Things Americans Should Know About DACA
President Obama’s unconstitutional Deferred Action for Childhood of Arrivals (DACA) program has been regularly been portrayed as a “necessary” step to “protect” illegal aliens brought here as children, “through no fault of their own.” However, that description does not fit the reality of the program. Now that Congress may consider a blanket amnesty for DACA recipients, here’s what Americans who care about border security and public safety should know:
- Most of the DACA recipients are not “kids.” The average age of the DACA “kids” is approximately 20 years old, many are between 23 and 26 years old. Applications were accepted from anyone under the age of 31, as of June 15, 2012. Accordingly, most of the people who benefited from the DACA program were adults.
- People with a criminal record were allowed to apply for DACA. The DACA program was supposedly “safe” because it prohibited applications from people with criminal backgrounds. However, the DACA requirements only excluded people with a felony conviction, a conviction for a significant misdemeanor, or convictions for three or more non-significant misdemeanors. That means applicants who already had a criminal record, in addition to being illegal aliens, were granted temporary amnesty under the program. In addition, individuals with disqualifying criminal convictions were often approved if they could show “exceptional circumstances.”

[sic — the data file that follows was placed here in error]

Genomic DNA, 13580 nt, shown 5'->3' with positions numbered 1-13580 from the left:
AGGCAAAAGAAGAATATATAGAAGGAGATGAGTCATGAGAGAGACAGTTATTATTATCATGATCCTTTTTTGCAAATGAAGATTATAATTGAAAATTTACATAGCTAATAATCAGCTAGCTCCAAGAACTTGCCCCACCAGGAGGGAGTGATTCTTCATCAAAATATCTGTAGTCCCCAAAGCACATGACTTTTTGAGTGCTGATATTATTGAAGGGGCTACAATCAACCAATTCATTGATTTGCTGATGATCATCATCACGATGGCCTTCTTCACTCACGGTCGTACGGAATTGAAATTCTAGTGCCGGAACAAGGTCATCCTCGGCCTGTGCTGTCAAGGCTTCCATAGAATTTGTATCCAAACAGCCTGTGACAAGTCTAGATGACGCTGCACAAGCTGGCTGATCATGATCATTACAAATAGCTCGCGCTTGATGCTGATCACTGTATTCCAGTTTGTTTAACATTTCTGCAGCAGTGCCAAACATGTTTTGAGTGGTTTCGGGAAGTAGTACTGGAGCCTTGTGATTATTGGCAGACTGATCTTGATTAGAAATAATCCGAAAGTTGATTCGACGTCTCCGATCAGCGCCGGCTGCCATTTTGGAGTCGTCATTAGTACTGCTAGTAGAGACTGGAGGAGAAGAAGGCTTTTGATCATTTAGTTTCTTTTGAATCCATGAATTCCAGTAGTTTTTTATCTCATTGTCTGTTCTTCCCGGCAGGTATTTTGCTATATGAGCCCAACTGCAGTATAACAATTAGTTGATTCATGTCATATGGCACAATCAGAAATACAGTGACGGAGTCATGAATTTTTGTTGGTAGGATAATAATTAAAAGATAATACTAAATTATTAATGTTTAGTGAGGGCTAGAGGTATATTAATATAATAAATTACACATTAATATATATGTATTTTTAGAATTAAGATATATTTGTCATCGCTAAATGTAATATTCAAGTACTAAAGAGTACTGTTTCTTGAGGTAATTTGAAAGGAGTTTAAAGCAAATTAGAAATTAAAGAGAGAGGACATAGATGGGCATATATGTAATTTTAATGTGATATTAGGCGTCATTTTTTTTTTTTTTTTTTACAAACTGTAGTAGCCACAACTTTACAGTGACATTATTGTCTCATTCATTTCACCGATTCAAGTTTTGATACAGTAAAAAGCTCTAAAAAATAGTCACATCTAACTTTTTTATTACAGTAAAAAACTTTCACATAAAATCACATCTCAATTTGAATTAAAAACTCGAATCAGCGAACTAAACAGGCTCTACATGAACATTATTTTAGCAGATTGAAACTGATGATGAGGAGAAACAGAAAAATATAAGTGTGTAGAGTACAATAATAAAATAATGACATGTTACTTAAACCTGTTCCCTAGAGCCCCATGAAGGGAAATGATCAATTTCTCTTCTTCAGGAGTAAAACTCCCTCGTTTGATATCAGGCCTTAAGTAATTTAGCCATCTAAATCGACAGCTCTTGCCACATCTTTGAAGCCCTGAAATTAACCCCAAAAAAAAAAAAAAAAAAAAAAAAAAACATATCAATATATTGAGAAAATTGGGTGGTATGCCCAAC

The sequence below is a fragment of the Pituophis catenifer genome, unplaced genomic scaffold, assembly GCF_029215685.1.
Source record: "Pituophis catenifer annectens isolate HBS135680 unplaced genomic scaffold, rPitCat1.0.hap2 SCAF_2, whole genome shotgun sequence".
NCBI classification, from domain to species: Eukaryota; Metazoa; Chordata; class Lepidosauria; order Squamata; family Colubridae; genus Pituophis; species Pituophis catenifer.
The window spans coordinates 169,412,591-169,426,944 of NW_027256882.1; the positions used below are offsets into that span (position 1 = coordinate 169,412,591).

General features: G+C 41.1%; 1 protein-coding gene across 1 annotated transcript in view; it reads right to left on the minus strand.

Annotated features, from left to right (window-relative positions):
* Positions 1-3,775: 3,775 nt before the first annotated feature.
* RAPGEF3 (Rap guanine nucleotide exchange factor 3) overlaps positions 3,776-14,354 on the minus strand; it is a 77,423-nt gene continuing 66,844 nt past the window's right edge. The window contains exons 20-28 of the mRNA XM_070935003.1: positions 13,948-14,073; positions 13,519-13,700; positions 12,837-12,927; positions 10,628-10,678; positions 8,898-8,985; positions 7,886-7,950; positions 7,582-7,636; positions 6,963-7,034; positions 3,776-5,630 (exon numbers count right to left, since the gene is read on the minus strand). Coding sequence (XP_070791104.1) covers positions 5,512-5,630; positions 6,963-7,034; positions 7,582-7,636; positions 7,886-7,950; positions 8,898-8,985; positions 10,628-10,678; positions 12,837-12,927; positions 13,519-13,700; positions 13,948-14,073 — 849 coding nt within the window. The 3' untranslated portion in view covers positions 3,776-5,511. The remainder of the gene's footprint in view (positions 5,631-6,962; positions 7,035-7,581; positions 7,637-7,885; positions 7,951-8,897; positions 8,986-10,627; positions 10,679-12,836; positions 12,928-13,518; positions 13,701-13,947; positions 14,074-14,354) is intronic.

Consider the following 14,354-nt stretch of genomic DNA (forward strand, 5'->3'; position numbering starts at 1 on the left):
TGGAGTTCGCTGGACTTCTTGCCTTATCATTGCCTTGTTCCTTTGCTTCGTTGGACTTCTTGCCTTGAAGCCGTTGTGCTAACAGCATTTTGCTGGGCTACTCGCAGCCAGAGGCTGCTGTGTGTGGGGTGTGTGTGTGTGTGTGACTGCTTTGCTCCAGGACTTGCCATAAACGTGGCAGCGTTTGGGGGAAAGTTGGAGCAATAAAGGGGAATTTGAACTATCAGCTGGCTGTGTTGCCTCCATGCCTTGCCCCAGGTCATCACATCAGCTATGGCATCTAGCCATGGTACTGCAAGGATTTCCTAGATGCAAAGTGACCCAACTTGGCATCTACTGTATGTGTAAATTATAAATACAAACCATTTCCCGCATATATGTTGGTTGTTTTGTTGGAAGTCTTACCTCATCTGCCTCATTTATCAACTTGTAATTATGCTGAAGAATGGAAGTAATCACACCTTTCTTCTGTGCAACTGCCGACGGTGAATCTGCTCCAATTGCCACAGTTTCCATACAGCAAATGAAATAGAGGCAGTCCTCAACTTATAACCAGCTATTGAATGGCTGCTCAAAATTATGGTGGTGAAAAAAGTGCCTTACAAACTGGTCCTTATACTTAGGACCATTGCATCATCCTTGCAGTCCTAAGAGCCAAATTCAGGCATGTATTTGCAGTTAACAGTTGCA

- DACA applicants were not subjected to the same background checks as other immigration benefits applicants. In order to process DACA requests more quickly, the Obama administration only performed “Lean and Lite” background checks on applicants. This means the DACA “kids” were subjected only to an abbreviated version of an already weak vetting system. At least six known security risks were inadvertently granted DACA as a result of weak vetting procedures.
- Over 2,000 DACA recipients have been accused, or convicted, of crimes against Americans. Not all of the DACA “kids” were valedictorians, veterans, or entrepreneurs. The Department of Homeland Security canceled the DACA status of 2,139 recipients because they were convicted of a crime after having been granted deferred action.
- United States Citizenship and Immigration Services (USCIS) approved between 88 and 90 percent of all DACA applications it received. By December of 2015, USCIS had received approximately 770,000 DACA applications. It approved roughly 715,000 and rejected around 55,000. The majority of the rejected applications contained obviously fraudulent information. USCIS did not refer denied applicants to U.S. Immigration and Customs Enforcement for deportation. The high approval rate was likely due to the fact that USCIS only interviewed about .03% of DACA applicants. USCIS detects a significant number of security risks and a large amount of fraud during in-person interviews.
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